DOD to revamp IT management

DOD to revamp IT management

By Christopher J. Dorobek

GCN Staff

The Defense Department has a plan on the drafting board to create a powerful systems management team that would hold the purse strings of the department's information technology budget.

The plan, being prepared for signature by Defense Secretary William S. Cohen, would create an Information Superiority Board to oversee systems management departmentwide. The board is a component of the Office of the Secretary of Defense's Global Network Information Enterprise initiative [GCN, May 10, Page 1]. Through GNIE, the secretary wants to establish a single DOD systems architecture.

The Information Superiority Board would be co-chaired by deputy secretary John J. Hamre and Gen. Joseph W. Ralston, vice chairman of the Joint Chiefs of Staff. DOD deputy chief information officer Marvin Langston would be the board's executive secretary. CIOs from throughout the department would also participate in the board.

According to the draft, the board would oversee all IT infrastructure issues, said Army Materiel Command CIO James D. Buckner. The ultimate goal is to build on the Defense Information Infrastructure's Common Operating Environment and forge a common systems infrastructure.

Buckner said the board would also have budget authority, which has been a critical concern of many Defense IT executives.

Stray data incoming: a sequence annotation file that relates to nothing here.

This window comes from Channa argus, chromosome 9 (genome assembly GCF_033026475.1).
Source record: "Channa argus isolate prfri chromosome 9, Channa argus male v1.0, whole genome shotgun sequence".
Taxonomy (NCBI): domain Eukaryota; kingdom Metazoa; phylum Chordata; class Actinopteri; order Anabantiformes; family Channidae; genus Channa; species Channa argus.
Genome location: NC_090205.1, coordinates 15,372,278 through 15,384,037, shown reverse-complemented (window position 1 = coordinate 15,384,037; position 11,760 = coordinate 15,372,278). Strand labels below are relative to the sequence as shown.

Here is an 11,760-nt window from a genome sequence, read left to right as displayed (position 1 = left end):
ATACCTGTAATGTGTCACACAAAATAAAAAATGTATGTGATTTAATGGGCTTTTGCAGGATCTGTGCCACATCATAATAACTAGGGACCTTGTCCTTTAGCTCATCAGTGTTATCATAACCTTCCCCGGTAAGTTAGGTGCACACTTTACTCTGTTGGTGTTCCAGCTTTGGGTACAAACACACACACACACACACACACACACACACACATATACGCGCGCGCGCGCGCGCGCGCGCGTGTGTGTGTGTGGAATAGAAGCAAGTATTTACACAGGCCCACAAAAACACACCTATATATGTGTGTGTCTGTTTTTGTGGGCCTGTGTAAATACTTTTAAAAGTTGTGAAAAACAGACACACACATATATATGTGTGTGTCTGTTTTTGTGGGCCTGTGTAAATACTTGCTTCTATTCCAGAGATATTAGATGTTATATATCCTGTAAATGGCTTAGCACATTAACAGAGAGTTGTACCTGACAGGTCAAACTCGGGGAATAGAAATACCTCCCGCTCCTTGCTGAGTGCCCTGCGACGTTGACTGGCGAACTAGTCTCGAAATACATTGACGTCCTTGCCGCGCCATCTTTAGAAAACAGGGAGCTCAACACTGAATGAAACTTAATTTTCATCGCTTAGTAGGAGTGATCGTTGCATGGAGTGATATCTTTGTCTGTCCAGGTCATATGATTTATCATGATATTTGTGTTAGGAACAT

'We have tried as CIOs to build a common architecture'a platform on which all the activities can ride. We've had some difficulties with that because funding sources are aligned with functional programs,' Buckner said.

The fallout of this approach, he said, is that individual programs buy their own servers and create their own LANs. These networks follow DOD's architecture guidance, but the departmentwide guidelines are somewhat broad, Buckner said.

'You end up with a program building its own application infrastructure,' and the infrastructures vary slightly from program to program, Buckner said. 'Later you realize that you need interoperability [and] you find that they aren't quite compatible.'

The creation of the board would address a perpetual concern of many CIOs: They have a lot of responsibilities but not control of the money associated with those responsibilities, Buckner said.

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